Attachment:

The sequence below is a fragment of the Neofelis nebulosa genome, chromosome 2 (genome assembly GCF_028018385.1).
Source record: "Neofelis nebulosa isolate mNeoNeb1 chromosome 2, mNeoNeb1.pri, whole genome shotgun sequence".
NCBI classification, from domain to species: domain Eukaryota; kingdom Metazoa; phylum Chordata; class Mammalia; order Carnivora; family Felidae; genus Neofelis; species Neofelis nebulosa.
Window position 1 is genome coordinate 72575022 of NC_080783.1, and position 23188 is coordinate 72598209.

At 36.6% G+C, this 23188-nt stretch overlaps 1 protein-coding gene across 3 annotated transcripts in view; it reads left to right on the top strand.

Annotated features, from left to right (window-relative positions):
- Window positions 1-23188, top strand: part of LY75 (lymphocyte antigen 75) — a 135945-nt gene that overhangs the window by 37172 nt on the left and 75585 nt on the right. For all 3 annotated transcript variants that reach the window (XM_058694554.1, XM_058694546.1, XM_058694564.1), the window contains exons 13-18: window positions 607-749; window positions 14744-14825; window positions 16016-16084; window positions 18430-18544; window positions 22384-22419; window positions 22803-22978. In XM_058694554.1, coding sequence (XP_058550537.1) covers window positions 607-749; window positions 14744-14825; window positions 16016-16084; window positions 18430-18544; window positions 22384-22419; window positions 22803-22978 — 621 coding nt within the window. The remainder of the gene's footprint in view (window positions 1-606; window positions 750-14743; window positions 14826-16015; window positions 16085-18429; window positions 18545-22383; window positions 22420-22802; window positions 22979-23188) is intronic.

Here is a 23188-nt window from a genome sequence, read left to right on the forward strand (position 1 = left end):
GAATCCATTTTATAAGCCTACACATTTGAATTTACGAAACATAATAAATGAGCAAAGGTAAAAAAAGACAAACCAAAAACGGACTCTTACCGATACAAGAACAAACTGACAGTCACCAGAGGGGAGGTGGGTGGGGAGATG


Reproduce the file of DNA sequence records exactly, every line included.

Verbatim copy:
The sequence below is a fragment of the Neofelis nebulosa genome, chromosome 2 (genome assembly GCF_028018385.1).
Source record: "Neofelis nebulosa isolate mNeoNeb1 chromosome 2, mNeoNeb1.pri, whole genome shotgun sequence".
NCBI classification, from domain to species: domain Eukaryota; kingdom Metazoa; phylum Chordata; class Mammalia; order Carnivora; family Felidae; genus Neofelis; species Neofelis nebulosa.
Window position 1 is genome coordinate 72575022 of NC_080783.1, and position 23188 is coordinate 72598209.

At 36.6% G+C, this 23188-nt stretch overlaps 1 protein-coding gene across 3 annotated transcripts in view; it reads left to right on the top strand.

Annotated features, from left to right (window-relative positions):
- Window positions 1-23188, top strand: part of LY75 (lymphocyte antigen 75) — a 135945-nt gene that overhangs the window by 37172 nt on the left and 75585 nt on the right. For all 3 annotated transcript variants that reach the window (XM_058694554.1, XM_058694546.1, XM_058694564.1), the window contains exons 13-18: window positions 607-749; window positions 14744-14825; window positions 16016-16084; window positions 18430-18544; window positions 22384-22419; window positions 22803-22978. In XM_058694554.1, coding sequence (XP_058550537.1) covers window positions 607-749; window positions 14744-14825; window positions 16016-16084; window positions 18430-18544; window positions 22384-22419; window positions 22803-22978 — 621 coding nt within the window. The remainder of the gene's footprint in view (window positions 1-606; window positions 750-14743; window positions 14826-16015; window positions 16085-18429; window positions 18545-22383; window positions 22420-22802; window positions 22979-23188) is intronic.

Here is a 23188-nt window from a genome sequence, read left to right on the forward strand (position 1 = left end):
GAATCCATTTTATAAGCCTACACATTTGAATTTACGAAACATAATAAATGAGCAAAGGTAAAAAAAGACAAACCAAAAACGGACTCTTACCGATACAAGAACAAACTGACAGTCACCAGAGGGGAGGTGGGTGGGGAGATG